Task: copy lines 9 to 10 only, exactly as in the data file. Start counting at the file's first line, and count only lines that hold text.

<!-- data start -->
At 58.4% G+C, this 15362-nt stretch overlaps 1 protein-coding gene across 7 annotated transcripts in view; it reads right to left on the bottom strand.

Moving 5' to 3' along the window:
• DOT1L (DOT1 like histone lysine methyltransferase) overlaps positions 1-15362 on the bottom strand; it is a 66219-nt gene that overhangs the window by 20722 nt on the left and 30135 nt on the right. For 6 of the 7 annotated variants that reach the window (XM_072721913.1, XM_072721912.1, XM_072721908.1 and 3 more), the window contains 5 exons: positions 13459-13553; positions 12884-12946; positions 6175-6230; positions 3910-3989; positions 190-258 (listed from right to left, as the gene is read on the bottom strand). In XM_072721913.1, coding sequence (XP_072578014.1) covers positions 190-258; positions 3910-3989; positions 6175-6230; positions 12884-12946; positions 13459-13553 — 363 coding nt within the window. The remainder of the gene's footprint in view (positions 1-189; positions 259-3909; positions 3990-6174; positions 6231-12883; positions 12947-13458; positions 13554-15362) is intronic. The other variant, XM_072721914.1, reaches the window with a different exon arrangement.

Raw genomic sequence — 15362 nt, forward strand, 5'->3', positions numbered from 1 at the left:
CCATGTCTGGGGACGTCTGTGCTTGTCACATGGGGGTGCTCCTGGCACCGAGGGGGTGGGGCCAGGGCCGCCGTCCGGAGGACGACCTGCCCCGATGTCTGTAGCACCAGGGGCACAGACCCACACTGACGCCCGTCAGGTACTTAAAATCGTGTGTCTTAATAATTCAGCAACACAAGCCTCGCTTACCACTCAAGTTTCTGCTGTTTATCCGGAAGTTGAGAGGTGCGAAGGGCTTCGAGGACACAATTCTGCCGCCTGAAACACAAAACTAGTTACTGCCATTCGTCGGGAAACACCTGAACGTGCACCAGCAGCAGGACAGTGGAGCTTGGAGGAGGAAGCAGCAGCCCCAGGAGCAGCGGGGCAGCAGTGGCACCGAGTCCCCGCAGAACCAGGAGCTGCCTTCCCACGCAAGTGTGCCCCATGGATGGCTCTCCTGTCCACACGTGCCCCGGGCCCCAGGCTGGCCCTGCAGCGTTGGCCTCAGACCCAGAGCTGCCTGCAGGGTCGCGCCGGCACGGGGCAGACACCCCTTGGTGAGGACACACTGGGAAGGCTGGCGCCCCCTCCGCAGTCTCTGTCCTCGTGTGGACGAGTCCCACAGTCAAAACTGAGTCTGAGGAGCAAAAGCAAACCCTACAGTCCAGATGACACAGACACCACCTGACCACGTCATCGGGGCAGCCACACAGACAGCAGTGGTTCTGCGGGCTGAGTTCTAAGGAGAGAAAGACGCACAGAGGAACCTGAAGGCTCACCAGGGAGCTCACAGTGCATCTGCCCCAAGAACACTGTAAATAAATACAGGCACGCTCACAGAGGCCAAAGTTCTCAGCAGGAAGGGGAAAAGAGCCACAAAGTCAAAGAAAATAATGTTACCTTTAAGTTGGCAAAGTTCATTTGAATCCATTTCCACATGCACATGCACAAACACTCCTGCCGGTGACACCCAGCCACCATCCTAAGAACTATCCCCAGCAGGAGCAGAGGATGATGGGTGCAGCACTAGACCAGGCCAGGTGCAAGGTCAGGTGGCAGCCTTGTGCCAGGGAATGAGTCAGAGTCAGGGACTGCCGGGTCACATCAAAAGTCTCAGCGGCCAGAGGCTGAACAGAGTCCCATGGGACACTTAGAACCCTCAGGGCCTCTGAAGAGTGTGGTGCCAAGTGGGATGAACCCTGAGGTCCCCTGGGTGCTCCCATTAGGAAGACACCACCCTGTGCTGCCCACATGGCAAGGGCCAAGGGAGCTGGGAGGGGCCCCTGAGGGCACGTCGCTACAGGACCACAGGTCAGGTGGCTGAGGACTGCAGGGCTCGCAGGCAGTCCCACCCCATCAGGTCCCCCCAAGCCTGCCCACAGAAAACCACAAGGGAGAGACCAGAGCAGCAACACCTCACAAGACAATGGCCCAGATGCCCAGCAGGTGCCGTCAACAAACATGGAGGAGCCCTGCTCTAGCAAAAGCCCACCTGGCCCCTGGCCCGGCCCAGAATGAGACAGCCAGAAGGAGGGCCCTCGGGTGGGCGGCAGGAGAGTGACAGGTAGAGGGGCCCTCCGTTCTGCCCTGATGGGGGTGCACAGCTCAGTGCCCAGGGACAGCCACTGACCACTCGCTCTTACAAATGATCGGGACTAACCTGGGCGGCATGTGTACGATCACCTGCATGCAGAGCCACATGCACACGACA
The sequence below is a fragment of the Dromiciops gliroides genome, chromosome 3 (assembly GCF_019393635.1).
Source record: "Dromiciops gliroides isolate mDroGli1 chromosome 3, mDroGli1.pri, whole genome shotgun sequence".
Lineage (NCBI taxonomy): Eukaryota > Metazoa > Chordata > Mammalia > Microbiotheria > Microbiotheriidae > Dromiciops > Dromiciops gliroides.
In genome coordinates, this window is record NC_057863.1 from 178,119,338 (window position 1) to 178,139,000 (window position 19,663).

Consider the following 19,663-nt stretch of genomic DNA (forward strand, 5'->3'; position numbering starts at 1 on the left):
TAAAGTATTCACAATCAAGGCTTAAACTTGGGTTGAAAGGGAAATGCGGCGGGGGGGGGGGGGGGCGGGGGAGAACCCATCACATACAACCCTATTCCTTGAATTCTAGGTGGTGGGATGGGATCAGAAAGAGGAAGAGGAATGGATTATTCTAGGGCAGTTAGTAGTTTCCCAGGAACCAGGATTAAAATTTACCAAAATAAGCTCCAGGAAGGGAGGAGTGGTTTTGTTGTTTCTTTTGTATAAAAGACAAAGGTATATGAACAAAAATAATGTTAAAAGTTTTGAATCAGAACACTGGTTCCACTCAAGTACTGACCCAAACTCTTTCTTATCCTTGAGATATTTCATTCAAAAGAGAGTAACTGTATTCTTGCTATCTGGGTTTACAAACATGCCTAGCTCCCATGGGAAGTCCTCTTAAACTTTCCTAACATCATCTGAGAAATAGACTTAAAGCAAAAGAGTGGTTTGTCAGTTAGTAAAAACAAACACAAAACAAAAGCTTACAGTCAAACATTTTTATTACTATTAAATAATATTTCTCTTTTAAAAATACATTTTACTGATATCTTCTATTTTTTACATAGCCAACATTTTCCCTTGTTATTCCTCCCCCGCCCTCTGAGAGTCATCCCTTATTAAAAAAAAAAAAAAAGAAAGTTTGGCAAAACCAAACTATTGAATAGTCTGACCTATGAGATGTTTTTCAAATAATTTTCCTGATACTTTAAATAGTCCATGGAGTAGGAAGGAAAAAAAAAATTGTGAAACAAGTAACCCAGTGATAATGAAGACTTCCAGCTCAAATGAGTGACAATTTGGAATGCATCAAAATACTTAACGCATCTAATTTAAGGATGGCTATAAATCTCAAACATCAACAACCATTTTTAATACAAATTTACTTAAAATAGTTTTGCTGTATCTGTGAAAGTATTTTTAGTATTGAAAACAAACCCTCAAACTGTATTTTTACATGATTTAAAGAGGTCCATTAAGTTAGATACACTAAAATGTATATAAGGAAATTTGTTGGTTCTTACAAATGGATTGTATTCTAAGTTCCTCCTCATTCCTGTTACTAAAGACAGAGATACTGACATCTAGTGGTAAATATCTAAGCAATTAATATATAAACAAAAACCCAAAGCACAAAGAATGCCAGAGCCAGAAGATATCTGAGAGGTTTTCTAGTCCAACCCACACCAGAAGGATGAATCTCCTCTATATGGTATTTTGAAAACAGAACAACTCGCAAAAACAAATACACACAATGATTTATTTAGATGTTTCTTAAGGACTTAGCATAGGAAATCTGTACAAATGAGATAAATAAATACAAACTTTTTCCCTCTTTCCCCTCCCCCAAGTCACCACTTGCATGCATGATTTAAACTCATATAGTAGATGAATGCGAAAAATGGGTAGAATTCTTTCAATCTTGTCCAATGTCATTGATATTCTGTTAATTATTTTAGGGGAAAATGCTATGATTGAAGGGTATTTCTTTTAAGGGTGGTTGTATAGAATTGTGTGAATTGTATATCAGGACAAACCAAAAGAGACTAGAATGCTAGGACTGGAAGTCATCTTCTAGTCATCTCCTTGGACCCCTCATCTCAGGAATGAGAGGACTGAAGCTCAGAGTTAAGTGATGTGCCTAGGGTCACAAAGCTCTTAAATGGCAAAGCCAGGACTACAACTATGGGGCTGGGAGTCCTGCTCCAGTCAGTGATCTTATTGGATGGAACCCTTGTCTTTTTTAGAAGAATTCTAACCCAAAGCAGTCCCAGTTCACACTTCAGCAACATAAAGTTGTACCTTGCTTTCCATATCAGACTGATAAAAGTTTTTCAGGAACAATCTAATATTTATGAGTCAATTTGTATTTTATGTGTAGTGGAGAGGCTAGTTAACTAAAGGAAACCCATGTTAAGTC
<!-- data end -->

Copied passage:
In genome coordinates, this window is record NC_057863.1 from 178,119,338 (window position 1) to 178,139,000 (window position 19,663).

Consider the following 19,663-nt stretch of genomic DNA (forward strand, 5'->3'; position numbering starts at 1 on the left):